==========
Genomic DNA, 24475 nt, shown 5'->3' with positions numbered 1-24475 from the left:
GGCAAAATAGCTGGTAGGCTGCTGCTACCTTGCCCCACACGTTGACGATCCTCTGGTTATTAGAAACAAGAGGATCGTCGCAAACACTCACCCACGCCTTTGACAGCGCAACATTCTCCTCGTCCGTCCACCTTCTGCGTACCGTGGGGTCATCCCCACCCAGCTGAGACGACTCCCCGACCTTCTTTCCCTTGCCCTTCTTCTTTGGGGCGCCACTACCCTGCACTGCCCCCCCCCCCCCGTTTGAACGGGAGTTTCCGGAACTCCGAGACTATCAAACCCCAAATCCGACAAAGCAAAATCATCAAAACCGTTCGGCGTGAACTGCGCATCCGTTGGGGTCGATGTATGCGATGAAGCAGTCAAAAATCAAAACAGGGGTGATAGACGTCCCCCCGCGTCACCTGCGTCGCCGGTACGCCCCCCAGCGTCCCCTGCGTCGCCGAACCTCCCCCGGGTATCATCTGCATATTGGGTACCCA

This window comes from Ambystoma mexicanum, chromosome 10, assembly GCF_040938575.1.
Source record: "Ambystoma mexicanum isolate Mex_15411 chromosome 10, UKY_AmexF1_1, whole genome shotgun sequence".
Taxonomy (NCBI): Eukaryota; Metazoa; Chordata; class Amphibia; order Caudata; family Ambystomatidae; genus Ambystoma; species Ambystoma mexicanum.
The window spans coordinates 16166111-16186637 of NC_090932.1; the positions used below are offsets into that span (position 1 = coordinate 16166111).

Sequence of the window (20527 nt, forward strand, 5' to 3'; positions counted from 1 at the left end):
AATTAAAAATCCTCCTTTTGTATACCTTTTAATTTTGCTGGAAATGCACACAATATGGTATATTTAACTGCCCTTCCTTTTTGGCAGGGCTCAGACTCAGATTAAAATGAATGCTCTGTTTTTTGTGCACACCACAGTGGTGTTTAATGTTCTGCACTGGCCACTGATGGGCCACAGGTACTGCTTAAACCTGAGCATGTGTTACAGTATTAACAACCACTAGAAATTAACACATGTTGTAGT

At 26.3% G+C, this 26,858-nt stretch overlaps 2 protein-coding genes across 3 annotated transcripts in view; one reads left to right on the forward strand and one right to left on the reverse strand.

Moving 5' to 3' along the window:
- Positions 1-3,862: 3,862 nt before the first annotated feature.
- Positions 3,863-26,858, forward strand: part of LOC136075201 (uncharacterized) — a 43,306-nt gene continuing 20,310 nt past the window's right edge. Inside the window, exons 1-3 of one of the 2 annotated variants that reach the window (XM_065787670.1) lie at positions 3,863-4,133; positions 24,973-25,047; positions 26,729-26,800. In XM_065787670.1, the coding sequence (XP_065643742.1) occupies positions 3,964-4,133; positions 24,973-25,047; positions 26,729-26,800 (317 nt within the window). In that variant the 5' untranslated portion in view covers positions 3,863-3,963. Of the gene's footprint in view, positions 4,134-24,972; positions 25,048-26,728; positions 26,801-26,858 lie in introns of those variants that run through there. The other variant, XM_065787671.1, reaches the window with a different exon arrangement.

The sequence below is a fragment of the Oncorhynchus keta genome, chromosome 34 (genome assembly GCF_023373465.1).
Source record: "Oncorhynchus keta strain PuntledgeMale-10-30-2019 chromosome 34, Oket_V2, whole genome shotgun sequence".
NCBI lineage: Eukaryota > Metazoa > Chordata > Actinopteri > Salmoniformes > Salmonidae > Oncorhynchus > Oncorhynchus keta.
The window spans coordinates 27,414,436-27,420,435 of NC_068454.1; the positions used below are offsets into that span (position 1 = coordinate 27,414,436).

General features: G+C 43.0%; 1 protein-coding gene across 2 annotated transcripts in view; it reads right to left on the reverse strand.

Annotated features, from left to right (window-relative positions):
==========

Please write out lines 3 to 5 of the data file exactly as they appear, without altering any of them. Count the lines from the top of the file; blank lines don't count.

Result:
This window comes from Ambystoma mexicanum, chromosome 10, assembly GCF_040938575.1.
Source record: "Ambystoma mexicanum isolate Mex_15411 chromosome 10, UKY_AmexF1_1, whole genome shotgun sequence".
Taxonomy (NCBI): Eukaryota; Metazoa; Chordata; class Amphibia; order Caudata; family Ambystomatidae; genus Ambystoma; species Ambystoma mexicanum.